A 12 year stint as a special agent (and later deputy chief) of the Diplomatic Security Service of the Department of State’s counterterrorism division began for Fred Burton on February 10, 1986. A former Maryland police officer, he Fred Burtonhad some experience working in the shadows and with the dark strands of society. His life totally changed on that cold Bethesda day and became consumed in finding and disarming those all over the world whose purpose is to cause harm and destruction and to strike fear in the hearts of innocent people.

I heard Fred Burton speak at the Texas Book Festival right before the election last year. I found his talk intriguing and bought and read his riveting book Ghost: Confessions of a Counterterrorism Agent. In it, he tells stories of how the initial office of himself, his boss Steve, and another agent (and later additional agents) investigated many international incidents to determine if they were terrorist attacks. These incidents included the following:

  1. A bomb on TWA Flight 840 from Athens to Rome
  2. A bomb at a German disco in West Berlin
  3. The Beirut hostage crisis
  4. The airplane crash that killed Pakistani President Zia
  5. The first World Trade Center bombing

Mr. Burton is a true American patriot. He kept a suitcase packed and was ready to go anywhere in the world on a moment’s notice. He often was gone for weeks and his wife would have no idea where he was; he couldn’t tell her for security reasons. He rarely got a full night’s sleep as he would either be awakened with an emergency call that necessitated him going into the office or would lay awake anticipating such a call. He rarely even had a weekend morning to himself. He was always on call, always on the ready, always working to keep Americans and people all over the world safe.

Since 1998, Fred has worked for Strategic Forecasting (STRATFOR) in Austin, Texas, a company that does “geopolitical intelligence and economic, political, and military strategic forecasting.” He is currently VP of Counterterrorism and Corporate Security. There he and his counterterrorism team “watch overseas threats, analyze them, and report our findings to our clients.”

Mr. Burton was kind enough to send me a note when he saw that I listed on my blog that I was reading his book. I said I’d love to read another book by him and he replied that “My next book is MANHUNT and centers on my 25 year quest to capture a Palestinian terrorist who gunned down an Israeli secret agent in the DC area.” That sounds like another riveting book and I look forward to reading it when it is released in April 2010.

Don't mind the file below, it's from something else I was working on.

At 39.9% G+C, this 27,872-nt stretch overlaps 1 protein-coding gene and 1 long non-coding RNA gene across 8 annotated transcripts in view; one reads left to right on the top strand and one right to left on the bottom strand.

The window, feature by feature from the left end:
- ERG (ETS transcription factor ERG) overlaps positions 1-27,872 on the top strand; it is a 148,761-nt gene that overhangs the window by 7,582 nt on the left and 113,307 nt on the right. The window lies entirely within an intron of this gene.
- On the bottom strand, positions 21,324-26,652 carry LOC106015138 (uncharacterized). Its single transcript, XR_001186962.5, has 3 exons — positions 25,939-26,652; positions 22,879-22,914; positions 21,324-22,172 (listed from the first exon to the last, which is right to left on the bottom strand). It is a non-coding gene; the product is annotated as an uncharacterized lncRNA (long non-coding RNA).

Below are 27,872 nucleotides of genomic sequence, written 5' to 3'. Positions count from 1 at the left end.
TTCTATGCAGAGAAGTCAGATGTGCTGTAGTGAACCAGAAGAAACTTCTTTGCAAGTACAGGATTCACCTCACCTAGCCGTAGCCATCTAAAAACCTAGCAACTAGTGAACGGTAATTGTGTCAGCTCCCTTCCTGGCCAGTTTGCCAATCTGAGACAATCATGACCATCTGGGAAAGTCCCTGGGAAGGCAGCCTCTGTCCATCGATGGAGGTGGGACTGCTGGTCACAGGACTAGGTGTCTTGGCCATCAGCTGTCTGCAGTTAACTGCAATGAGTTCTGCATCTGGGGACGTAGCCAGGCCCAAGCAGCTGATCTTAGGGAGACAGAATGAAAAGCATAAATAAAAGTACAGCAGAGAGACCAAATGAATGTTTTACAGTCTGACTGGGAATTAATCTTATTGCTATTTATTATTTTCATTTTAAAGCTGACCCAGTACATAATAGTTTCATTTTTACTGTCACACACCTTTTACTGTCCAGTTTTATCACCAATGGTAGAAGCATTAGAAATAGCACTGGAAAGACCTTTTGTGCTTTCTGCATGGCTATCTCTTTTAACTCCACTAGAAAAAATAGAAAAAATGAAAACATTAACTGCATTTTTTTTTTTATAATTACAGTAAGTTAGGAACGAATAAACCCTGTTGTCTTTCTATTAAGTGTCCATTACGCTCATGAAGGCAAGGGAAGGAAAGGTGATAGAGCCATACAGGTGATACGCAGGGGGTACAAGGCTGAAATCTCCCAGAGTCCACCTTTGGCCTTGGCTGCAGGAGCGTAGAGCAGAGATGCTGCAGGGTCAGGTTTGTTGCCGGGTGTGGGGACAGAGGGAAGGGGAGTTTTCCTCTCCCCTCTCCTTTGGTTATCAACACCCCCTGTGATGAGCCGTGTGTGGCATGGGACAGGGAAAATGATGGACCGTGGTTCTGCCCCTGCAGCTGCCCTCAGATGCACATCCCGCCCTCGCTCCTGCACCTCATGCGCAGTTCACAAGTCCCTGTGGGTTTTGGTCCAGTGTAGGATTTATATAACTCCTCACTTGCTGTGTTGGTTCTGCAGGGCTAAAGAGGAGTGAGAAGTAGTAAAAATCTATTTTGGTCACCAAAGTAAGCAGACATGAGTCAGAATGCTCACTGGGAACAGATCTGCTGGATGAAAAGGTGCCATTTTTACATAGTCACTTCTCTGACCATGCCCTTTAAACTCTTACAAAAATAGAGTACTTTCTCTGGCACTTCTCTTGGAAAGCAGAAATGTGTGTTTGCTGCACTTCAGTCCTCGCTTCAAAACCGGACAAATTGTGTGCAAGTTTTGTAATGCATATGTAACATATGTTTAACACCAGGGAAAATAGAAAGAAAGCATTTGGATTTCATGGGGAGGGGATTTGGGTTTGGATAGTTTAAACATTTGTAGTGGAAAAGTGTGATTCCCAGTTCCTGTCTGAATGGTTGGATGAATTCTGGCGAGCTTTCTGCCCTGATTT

When you go to bed tonight, your thoughts may be on an argument with your spouse or a slight from your boss, but most of us won’t have to worry about whether we are safe or not. Eight years into his stint in counterterrorism, Fred Burton made these observations:

Do the people around me have any idea of the ruthless depths of the world they live in? Do they have any clue what lurks around them? I certainly didn’t eight years ago. Perhaps that ignorance is a good thing. Living life in perpetual fear is not a life at all. In truth, there are moments where I miss that blissful ignorance. Knowledge and a top secret clearance do not equal happiness. I’ve found that out the hard way.

We can be grateful for people like Fred Burton who are willing to give so much so that we can live blissfully and ignorantly safe lives. Here’s Mr. Burton in February discussing his book:





The 1979 Iranian Revolution: A Personal Story

13 06 2009

We were all set to move to Tehran, Iran in 1978. My (then) husband was a software engineer with Ross Perot’s Electronic Data Systems (EDS) and we had the opportunity of a lifetime to move there (and him to work there) with our one-year-old baby girl.

Shah Pahlavi and Queen Farah 1977

Shah Pahlavi and Queen Farah 1977

Iran seemed stable then.  Shah Mohammed Reza Pahlavi was the leader and had been since he came to power in 1941. He had put in place a lot of positive reforms, called the White Revolution, in Iran such as giving women the right to vote, advancing the country technologically and economically, guaranteeing children the right to go to school, allowing share croppers to own land, etc.

There was no Internet then, but I researched Iran the best I could. EDS gave us a packet of information on what to expect about living there and I learned more at the library. I knew it would be really different from living in the U.S. Things like celery and iceburg lettuce and other foods were hard to get and expensive when you could find them. I wouldn’t be driving there, but would have some freedom of movement. There was no email so contact with my family would be mostly through letters and the rare (and expensive) phone call. Still, I was ready for the adventure.

Ayatollah Khomeini

Ayatollah Khomeini

Things happened to change all that. Previously the Shah had Ayatollah Ruhollah Khomeini, who was critical of his regime, imprisoned for 18 months and then deported in 1964 after Khomeini’s release and criticism of the U.S. government. Khomeini continued to speak out against the Pahlavi regime from exile. The Iranian (also called the Islamic) Revolution began in January 1978. A few months later, EDS asked if we would consider going to Jeddah, Saudi Arabia instead of Tehran. We didn’t really understand why, but they explained it would be safer. We changed course and agreed…and my research began anew. I became pregnant with our second child and had to hold back on going to Jeddah. Their father went around the beginning of November 1978. I, and our two children, didn’t go over until July 1979.